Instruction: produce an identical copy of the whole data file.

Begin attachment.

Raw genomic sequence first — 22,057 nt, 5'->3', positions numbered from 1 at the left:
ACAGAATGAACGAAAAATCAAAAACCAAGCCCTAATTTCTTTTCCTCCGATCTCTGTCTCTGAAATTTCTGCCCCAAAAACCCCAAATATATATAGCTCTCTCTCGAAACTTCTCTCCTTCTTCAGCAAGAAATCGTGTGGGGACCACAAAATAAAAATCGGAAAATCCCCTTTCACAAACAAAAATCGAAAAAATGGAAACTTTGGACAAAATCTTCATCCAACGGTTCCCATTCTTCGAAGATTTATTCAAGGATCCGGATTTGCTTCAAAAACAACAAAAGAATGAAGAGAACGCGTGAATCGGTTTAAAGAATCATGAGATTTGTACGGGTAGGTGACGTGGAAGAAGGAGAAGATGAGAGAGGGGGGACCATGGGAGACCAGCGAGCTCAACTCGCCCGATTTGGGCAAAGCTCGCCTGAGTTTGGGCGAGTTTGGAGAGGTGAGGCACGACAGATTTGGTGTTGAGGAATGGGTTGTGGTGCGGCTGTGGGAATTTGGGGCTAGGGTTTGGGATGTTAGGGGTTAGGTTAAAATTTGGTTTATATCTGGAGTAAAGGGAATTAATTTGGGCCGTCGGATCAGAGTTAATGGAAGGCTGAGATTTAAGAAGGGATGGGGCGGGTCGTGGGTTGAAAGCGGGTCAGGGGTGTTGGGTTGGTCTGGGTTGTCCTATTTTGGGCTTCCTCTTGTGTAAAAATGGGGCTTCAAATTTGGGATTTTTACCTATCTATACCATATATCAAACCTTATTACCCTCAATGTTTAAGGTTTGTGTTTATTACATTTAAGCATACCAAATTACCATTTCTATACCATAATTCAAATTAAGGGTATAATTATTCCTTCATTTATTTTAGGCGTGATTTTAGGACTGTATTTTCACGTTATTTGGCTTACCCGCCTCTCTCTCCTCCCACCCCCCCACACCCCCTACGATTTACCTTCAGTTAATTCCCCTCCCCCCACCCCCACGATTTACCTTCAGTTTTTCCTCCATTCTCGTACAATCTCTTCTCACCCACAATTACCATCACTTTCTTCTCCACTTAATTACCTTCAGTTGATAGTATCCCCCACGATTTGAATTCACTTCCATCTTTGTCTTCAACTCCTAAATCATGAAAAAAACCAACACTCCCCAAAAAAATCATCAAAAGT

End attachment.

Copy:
Raw genomic sequence first — 22,057 nt, 5'->3', positions numbered from 1 at the left:
ACAGAATGAACGAAAAATCAAAAACCAAGCCCTAATTTCTTTTCCTCCGATCTCTGTCTCTGAAATTTCTGCCCCAAAAACCCCAAATATATATAGCTCTCTCTCGAAACTTCTCTCCTTCTTCAGCAAGAAATCGTGTGGGGACCACAAAATAAAAATCGGAAAATCCCCTTTCACAAACAAAAATCGAAAAAATGGAAACTTTGGACAAAATCTTCATCCAACGGTTCCCATTCTTCGAAGATTTATTCAAGGATCCGGATTTGCTTCAAAAACAACAAAAGAATGAAGAGAACGCGTGAATCGGTTTAAAGAATCATGAGATTTGTACGGGTAGGTGACGTGGAAGAAGGAGAAGATGAGAGAGGGGGGACCATGGGAGACCAGCGAGCTCAACTCGCCCGATTTGGGCAAAGCTCGCCTGAGTTTGGGCGAGTTTGGAGAGGTGAGGCACGACAGATTTGGTGTTGAGGAATGGGTTGTGGTGCGGCTGTGGGAATTTGGGGCTAGGGTTTGGGATGTTAGGGGTTAGGTTAAAATTTGGTTTATATCTGGAGTAAAGGGAATTAATTTGGGCCGTCGGATCAGAGTTAATGGAAGGCTGAGATTTAAGAAGGGATGGGGCGGGTCGTGGGTTGAAAGCGGGTCAGGGGTGTTGGGTTGGTCTGGGTTGTCCTATTTTGGGCTTCCTCTTGTGTAAAAATGGGGCTTCAAATTTGGGATTTTTACCTATCTATACCATATATCAAACCTTATTACCCTCAATGTTTAAGGTTTGTGTTTATTACATTTAAGCATACCAAATTACCATTTCTATACCATAATTCAAATTAAGGGTATAATTATTCCTTCATTTATTTTAGGCGTGATTTTAGGACTGTATTTTCACGTTATTTGGCTTACCCGCCTCTCTCTCCTCCCACCCCCCCACACCCCCTACGATTTACCTTCAGTTAATTCCCCTCCCCCCACCCCCACGATTTACCTTCAGTTTTTCCTCCATTCTCGTACAATCTCTTCTCACCCACAATTACCATCACTTTCTTCTCCACTTAATTACCTTCAGTTGATAGTATCCCCCACGATTTGAATTCACTTCCATCTTTGTCTTCAACTCCTAAATCATGAAAAAAACCAACACTCCCCAAAAAAATCATCAAAAGT